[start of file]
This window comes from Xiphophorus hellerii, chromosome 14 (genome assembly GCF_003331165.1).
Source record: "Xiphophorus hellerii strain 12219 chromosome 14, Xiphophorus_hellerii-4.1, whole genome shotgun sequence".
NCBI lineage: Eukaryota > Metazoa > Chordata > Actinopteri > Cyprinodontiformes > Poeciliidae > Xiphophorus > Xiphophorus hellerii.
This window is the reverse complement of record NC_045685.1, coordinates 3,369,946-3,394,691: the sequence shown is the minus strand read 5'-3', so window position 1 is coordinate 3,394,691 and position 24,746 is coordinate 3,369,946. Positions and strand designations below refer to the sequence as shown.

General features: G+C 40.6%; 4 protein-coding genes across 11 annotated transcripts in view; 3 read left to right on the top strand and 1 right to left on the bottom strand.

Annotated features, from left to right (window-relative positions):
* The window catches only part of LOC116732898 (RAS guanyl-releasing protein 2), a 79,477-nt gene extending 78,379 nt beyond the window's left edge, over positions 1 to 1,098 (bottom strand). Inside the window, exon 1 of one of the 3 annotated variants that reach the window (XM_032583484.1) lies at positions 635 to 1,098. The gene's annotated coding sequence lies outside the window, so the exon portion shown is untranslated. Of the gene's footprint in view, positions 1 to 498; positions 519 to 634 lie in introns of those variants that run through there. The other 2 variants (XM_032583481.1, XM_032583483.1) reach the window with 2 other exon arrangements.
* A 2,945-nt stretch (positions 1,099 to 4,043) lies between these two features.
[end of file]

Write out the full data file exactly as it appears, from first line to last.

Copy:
This window comes from Xiphophorus hellerii, chromosome 14 (genome assembly GCF_003331165.1).
Source record: "Xiphophorus hellerii strain 12219 chromosome 14, Xiphophorus_hellerii-4.1, whole genome shotgun sequence".
NCBI lineage: Eukaryota > Metazoa > Chordata > Actinopteri > Cyprinodontiformes > Poeciliidae > Xiphophorus > Xiphophorus hellerii.
This window is the reverse complement of record NC_045685.1, coordinates 3,369,946-3,394,691: the sequence shown is the minus strand read 5'-3', so window position 1 is coordinate 3,394,691 and position 24,746 is coordinate 3,369,946. Positions and strand designations below refer to the sequence as shown.

General features: G+C 40.6%; 4 protein-coding genes across 11 annotated transcripts in view; 3 read left to right on the top strand and 1 right to left on the bottom strand.

Annotated features, from left to right (window-relative positions):
* The window catches only part of LOC116732898 (RAS guanyl-releasing protein 2), a 79,477-nt gene extending 78,379 nt beyond the window's left edge, over positions 1 to 1,098 (bottom strand). Inside the window, exon 1 of one of the 3 annotated variants that reach the window (XM_032583484.1) lies at positions 635 to 1,098. The gene's annotated coding sequence lies outside the window, so the exon portion shown is untranslated. Of the gene's footprint in view, positions 1 to 498; positions 519 to 634 lie in introns of those variants that run through there. The other 2 variants (XM_032583481.1, XM_032583483.1) reach the window with 2 other exon arrangements.
* A 2,945-nt stretch (positions 1,099 to 4,043) lies between these two features.